A question was directed towards Paxton regarding police communications after the shootings in the last few weeks.

"The only way we can find things out is through the media," the audience member said.

Paxton said although police "don't always get things right" he encouraged people to stay in contact.

Powell added council could also have done better communicating with residents regarding the road closures last week. They would be "more proactive" in the future, he said.

Margaret Murray-Benge, Western Bay district councillor, directed two questions to Paxton about citizenship and domestic violence.

"Domestic violence is a breeding ground for going into the gangs, is it not," she asked.

"What can we do?"

Margaret Murray-Benge. Photo / George Novak
Margaret Murray-Benge. Photo / George Novak

Paxton said he couldn't comment on whether there would be a policy on deportation like Australia's but said he wasn't sure whether there was a direct link between domestic violence and entering gangs.

"All I know is people enter gangs so they can belong," Paxton said.

An audience member asked about police operations, which Powell said "wouldn't be commented on".

"But I will say they've been very effective at protecting us so far," he said, to which there was a round of applause from the audience.

When asked, "when this will end?" Paxton said the tension between gangs had existed "for a number of years" and would probably continue for another number of years.

"Remain vigilant," he said.

Tauranga mayor Tenby Powell, Simon Everitt, Area Commander, Inspector Clifford Paxton and Western Bay mayor Gary Webber. Photo / George Novak
Tauranga mayor Tenby Powell, Simon Everitt, Area Commander, Inspector Clifford Paxton and Western Bay mayor Gary Webber. Photo / George Novak

Drug use was a hot topic at the meeting with drugs at the border a big issue for many in the audience.

Powell said they could tackle this in the Bay of Plenty by looking at the demand side through education.

Paxton said there "wasn't a one size fits all approach" to drug use in gangs but it would be a health-focused approach.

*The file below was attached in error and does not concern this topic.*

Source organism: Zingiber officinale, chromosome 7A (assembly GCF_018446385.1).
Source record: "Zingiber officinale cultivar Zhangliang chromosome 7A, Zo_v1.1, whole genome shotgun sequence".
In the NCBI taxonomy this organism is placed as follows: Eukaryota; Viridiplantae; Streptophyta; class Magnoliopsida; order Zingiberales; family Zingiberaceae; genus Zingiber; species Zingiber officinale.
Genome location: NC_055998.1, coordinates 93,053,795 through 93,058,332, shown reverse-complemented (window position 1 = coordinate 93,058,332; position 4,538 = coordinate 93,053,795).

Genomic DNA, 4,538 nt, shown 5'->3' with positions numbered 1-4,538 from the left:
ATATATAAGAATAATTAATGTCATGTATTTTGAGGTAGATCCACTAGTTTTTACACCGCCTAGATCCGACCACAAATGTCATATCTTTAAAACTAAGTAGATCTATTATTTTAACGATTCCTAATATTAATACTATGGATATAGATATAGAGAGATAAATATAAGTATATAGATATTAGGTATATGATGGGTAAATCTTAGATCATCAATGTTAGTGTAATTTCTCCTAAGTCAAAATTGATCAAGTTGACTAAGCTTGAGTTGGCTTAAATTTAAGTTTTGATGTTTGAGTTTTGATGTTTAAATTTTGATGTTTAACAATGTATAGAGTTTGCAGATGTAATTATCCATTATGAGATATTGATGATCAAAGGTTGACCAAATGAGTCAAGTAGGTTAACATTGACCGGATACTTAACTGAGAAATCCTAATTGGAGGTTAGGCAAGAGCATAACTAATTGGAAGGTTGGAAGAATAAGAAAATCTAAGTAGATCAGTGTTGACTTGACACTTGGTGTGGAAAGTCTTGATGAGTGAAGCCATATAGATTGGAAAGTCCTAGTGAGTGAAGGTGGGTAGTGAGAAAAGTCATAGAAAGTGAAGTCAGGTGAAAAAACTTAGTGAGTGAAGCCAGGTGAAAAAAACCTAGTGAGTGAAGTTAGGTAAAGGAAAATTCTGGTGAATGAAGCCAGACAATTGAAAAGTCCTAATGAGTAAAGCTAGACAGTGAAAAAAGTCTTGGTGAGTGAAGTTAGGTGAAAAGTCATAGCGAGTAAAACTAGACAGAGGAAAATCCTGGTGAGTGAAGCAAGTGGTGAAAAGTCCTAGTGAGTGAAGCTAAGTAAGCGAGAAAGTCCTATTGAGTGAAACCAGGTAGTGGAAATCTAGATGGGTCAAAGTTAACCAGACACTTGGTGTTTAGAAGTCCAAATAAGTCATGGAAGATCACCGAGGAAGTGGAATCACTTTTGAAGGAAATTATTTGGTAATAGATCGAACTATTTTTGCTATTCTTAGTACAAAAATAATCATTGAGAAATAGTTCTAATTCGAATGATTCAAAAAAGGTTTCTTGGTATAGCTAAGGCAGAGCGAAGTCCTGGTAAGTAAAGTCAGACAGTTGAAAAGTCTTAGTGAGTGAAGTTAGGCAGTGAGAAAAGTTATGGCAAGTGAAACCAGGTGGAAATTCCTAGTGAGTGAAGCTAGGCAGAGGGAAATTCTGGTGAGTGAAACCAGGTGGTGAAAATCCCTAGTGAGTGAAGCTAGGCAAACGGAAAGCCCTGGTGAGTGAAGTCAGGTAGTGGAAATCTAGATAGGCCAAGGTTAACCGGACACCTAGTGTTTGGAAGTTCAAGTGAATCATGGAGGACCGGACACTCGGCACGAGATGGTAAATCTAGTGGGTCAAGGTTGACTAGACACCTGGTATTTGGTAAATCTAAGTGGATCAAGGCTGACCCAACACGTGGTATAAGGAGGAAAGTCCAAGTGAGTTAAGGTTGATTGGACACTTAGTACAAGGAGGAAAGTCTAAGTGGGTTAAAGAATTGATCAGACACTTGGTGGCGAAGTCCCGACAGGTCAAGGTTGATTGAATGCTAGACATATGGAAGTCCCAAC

One audience member said 60 per cent of people who went to prison for drug use reoffended upon release and they needed to help them on the inside. Powell "absolutely agreed".

Leon Samuels, of the Tauranga Destiny Church Man Up programme, said the community needed to get to "where the issues were" but role models were needed to bring people out of gangs into society.

It was all about "working from the ground up," he said.

The last audience speaker said he was a community patrol member who worked in conjunction with police and urged those in the audience to work with them also.

Webber said it was a "thin line" but police "kept us safe".

He said "the silence from the public" was "deafening".

"We need to make sure we're advocating at every opportunity.

"We need to take a long, hard look at ourselves ... It's in our community, and we are our community."

Western Bay of Plenty mayor Garry Webber. Photo / George Novak
Western Bay of Plenty mayor Garry Webber. Photo / George Novak

Gang violence in the region

On January 27, the Faded 'N Bladed barbershop in Greerton was set on fire, two days after its front windows were smashed.

Police believe the shop, which was yet to open, had links to the Mongols gang.

This was followed by a shooting in Hairini the next day, on a house connected to the Mongrel Mob.

On February 12 there was a double homicide at Omanawa followed by a police shootout the next day which left one person dead. While the police declared the deaths "unrelated to gang conflict", the victims were gang members.

Tauranga mayor Tenby Powell (right) and Western Bay of Plenty mayor Garry Webber are hosting a joint public meeting about gangs and crime tonight at Baycourt Theatre. Photo / File
Tauranga mayor Tenby Powell (right) and Western Bay of Plenty mayor Garry Webber are hosting a joint public meeting about gangs and crime tonight at Baycourt Theatre. Photo / File